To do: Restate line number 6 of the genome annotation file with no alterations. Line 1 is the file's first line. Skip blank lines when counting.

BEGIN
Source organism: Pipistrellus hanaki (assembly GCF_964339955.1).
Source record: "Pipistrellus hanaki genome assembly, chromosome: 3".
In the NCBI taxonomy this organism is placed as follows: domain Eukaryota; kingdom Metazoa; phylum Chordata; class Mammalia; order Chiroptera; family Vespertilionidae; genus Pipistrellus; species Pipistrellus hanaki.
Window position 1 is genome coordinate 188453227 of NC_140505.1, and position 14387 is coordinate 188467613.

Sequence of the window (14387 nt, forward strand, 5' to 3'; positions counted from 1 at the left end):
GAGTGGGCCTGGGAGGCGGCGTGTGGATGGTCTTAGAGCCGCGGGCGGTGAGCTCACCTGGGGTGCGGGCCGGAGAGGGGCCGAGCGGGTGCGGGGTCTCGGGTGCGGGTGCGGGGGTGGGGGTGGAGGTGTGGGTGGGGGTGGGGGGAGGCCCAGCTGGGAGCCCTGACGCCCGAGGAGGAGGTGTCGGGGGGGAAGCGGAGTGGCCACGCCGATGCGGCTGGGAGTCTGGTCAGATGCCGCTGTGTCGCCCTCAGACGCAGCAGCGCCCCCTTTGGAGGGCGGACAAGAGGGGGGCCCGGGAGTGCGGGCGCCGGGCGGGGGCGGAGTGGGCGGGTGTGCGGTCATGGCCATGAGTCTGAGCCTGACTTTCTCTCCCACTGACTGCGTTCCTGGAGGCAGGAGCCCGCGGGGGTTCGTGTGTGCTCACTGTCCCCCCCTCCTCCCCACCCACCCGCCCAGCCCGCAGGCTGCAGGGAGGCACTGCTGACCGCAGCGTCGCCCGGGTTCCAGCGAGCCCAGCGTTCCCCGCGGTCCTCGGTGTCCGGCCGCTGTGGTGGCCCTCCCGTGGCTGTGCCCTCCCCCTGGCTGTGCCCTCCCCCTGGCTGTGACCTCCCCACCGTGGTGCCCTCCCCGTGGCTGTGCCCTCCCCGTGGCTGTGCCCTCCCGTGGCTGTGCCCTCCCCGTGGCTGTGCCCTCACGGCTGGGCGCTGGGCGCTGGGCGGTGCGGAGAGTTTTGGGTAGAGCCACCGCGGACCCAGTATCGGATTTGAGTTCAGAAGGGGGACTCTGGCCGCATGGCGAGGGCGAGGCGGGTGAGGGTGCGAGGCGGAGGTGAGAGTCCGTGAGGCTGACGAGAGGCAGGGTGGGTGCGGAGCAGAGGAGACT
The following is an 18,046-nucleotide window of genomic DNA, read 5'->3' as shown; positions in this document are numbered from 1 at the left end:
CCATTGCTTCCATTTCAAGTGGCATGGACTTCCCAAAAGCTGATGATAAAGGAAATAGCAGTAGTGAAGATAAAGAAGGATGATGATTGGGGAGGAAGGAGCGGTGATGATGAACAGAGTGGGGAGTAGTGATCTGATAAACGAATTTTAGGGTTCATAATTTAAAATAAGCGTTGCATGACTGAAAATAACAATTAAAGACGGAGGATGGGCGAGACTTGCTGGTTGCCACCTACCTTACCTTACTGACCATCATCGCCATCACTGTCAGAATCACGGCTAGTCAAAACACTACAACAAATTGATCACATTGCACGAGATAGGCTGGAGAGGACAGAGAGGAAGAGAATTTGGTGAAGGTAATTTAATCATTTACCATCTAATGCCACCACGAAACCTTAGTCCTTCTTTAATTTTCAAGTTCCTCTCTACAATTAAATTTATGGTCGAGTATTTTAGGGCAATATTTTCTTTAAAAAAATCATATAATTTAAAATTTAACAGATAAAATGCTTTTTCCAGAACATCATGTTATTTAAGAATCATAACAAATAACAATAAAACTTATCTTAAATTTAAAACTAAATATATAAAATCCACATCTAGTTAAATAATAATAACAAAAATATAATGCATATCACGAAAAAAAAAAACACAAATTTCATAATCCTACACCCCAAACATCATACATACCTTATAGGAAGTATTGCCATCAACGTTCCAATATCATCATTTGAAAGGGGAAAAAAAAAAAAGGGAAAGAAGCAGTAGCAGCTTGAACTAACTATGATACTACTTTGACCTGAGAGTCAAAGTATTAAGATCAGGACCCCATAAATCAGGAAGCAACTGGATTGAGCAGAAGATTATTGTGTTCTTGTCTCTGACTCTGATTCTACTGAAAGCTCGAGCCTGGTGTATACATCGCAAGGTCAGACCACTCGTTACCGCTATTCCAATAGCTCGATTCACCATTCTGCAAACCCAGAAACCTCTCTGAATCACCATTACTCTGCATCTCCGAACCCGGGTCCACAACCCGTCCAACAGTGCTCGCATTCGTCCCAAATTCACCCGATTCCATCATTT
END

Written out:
GAGTGGGCCTGGGAGGCGGCGTGTGGATGGTCTTAGAGCCGCGGGCGGTGAGCTCACCTGGGGTGCGGGCCGGAGAGGGGCCGAGCGGGTGCGGGGTCTCGGGTGCGGGTGCGGGGGTGGGGGTGGAGGTGTGGGTGGGGGTGGGGGGAGGCCCAGCTGGGAGCCCTGACGCCCGAGGAGGAGGTGTCGGGGGGGAAGCGGAGTGGCCACGCCGATGCGGCTGGGAGTCTGGTCAGATGCCGCTGTGTCGCCCTCAGACGCAGCAGCGCCCCCTTTGGAGGGCGGACAAGAGGGGGGCCCGGGAGTGCGGGCGCCGGGCGGGGGCGGAGTGGGCGGGTGTGCGGTCATGGCCATGAGTCTGAGCCTGACTTTCTCTCCCACTGACTGCGTTCCTGGAGGCAGGAGCCCGCGGGGGTTCGTGTGTGCTCACTGTCCCCCCCTCCTCCCCACCCACCCGCCCAGCCCGCAGGCTGCAGGGAGGCACTGCTGACCGCAGCGTCGCCCGGGTTCCAGCGAGCCCAGCGTTCCCCGCGGTCCTCGGTGTCCGGCCGCTGTGGTGGCCCTCCCGTGGCTGTGCCCTCCCCCTGGCTGTGCCCTCCCCCTGGCTGTGACCTCCCCACCGTGGTGCCCTCCCCGTGGCTGTGCCCTCCCCGTGGCTGTGCCCTCCCGTGGCTGTGCCCTCCCCGTGGCTGTGCCCTCACGGCTGGGCGCTGGGCGCTGGGCGGTGCGGAGAGTTTTGGGTAGAGCCACCGCGGACCCAGTATCGGATTTGAGTTCAGAAGGGGGACTCTGGCCGCATGGCGAGGGCGAGGCGGGTGAGGGTGCGAGGCGGAGGTGAGAGTCCGTGAGGCTGACGAGAGGCAGGGTGGGTGCGGAGCAGAGGAGACT